-And finally, when you want to learn wine, comparing and contrasting between two bottles at a time proves very productive--even seductive. It’s in this spirit that I sometimes compare and contrast our human life with other kinds of animal life. I’m not out to determine and define—that is make some version of a “wine snob lexicon”—when I engage in such comparing and contrasting. Rather, I’m trying to create a means to explore our human life with the same kind of grace I experienced with people like Mary and the others, who loved wine, and relished taking turns at pouring new bottles into awaiting glasses.

Maybe, through this kind of tasting of our human life, we will begin to taste things we didn't realize were there. And as we find that there’s so much more to taste in the human life than consuming, we'll no longer feel such a dire need to acquire things the same way an addict gets locked in by his drug.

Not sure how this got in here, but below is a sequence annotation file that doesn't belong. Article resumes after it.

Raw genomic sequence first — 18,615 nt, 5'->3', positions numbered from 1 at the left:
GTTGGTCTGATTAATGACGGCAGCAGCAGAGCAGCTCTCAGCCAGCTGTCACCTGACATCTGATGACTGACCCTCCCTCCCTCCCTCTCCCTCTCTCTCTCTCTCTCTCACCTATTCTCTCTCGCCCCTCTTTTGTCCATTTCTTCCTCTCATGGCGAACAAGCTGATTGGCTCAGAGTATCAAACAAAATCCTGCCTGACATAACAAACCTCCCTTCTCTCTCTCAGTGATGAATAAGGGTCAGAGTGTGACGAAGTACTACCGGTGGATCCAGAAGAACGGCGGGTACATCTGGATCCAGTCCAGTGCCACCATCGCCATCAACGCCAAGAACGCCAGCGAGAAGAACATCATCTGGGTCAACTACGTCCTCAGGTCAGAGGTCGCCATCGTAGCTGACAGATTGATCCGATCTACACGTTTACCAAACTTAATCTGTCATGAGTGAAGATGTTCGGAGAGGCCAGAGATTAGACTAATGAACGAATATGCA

Maybe we'll displace our imperialistic compensating, by deeply enjoying a new love affair with our very Human-ness.

Monday, September 13, 2010

Which would God prefer, our worship or our colleague-ship

I loathe the idea of talking about our human experience solely within a Christian context, even though the Christ Event has been a deeply meaningful experience for me, and has significantly shaped my sense of reality. I recently responded in a comment section to a blog entitled "Experimental Theology", written by Dr. Richard Beck who is a professor of psychology. I like his work a lot, though we differ in that he mostly is referencing a Christianity framework. And I'm not.